Top Five Things To Remember in Fluid Coating

If you'd like to hear from Mark Miller's own lips rather than read his Coating Matters blog post titled, "Top Five Things To Remember in Fluid Coating," click on his podcast below:

1. Evolution: Liquid coating has come a long way from painting by hand to coating with rolls to pre-metering fluid. The future of fluid coating is housed in the pre-metered enclosure presented by slot die technology. The ability to feed, distribute, and apply a liquid directly to a substrate via slot die provides many advantages. The enclosed nature of the slot die allows for a cleaner liquid to be applied to cleaner substrate than in open pan coating methods. Controlling the fluid through a positive displacement pump eliminates air within the system and reduces air trapped between the fluid and the substrate. The future is now and the technology is available.

2. Trends: Simulations for coating save time and money. Understanding the lot-to-lot variation in fluid and predicting the behavior of the process as entering raw materials change are critical to recipe formulation on a production line. Computer models and operational correlations can be developed over time or through designed experiments. These science-based models can reduce development time and improve performance. Engineers need to make friends with their local statistician.

3. Coating: The coating window is the soul of a coating operation. The more you know the more successful you will be. The well-defined coating window will lead to defect-free coating that reduces operational cost, increases product quality, and improves cost efficiencies. Understanding the coating window requires a comparison of dynamic viscosity, coating profile, slot die design, pressures, substrate speed, surface energy and tension, and forces involved in the adherence of the fluid to the substrate. These will lead to improved defect analysis and coating capability as the product base expands.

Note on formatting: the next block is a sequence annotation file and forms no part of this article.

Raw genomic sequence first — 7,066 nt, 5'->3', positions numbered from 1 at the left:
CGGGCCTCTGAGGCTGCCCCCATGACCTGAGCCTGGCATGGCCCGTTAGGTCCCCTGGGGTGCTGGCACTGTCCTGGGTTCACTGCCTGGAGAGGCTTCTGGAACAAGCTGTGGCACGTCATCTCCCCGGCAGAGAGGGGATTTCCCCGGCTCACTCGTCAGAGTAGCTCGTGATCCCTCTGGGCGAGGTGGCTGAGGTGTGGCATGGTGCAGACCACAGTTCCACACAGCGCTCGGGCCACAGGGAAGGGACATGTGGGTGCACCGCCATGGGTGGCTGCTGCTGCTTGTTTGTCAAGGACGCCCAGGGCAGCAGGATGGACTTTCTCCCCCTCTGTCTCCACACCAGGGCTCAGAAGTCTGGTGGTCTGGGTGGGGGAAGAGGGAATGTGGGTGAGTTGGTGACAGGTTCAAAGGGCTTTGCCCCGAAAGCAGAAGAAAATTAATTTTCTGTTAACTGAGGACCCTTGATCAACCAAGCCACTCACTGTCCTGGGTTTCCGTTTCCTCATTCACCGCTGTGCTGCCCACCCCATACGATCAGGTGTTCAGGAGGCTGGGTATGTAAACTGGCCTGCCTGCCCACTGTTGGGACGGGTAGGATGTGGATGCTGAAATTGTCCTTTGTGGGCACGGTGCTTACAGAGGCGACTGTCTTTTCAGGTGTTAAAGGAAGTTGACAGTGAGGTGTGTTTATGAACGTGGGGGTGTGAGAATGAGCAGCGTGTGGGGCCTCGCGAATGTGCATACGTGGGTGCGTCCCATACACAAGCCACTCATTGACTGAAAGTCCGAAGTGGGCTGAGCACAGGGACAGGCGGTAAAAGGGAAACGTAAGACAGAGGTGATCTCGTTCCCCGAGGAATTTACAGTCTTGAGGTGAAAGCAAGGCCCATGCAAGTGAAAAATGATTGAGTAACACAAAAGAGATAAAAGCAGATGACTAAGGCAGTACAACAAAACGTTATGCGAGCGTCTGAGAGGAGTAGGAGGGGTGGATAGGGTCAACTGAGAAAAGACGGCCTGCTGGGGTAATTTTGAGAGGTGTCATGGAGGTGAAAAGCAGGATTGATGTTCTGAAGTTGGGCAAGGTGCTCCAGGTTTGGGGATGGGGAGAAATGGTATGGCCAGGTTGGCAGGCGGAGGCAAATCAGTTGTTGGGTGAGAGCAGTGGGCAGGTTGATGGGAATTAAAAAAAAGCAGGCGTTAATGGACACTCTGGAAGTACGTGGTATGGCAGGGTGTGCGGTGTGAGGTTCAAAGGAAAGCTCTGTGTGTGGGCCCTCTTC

4. Curing: Coating variation needs to be coupled with curing models to understand the full effect on the final product. While coating can develop proper fluid placement and adherence, curing models provide insight into defect analysis that goes beyond placement of the fluid on the substrate. This stress/relaxation understanding can provide dividends as the coating forms a final product. The final product performance and coating quality is a constant feedback loop to coating formulation, process development and coating/curing interaction.

5. Converting: The final actor on the product is converting the roll stock into useful components. This may be smaller consumable rolls of tape, or flat panels that need to lay flat for use as components in other products. How the material is cut and the stresses associated can sometimes be contained within their own operational unit, but other times they are critical to the coating and curing decisions in the overall process.

In the end, the evolution trends in coating, curing, and converting for the fluid industry lead the individual process engineer in the direction of choices within boundaries. What slitting method do you choose? What energy source and range is appropriate for the fluid solidification? What factors do you consider when choosing a coating method? What you are looking for are unit operations that create a process that allow for the future. The future of fluid coating includes faster coating, higher quality, thinner coatings, less drying, and reduction of solvent. All while increasing the company's bottom line.

If you are interested in discussing this concept further, contact Mark D. Miller, Founder and CEO of Coating Tech Service, LLC at This email address is being protected from spambots. You need JavaScript enabled to view it. or 612-605-6019.

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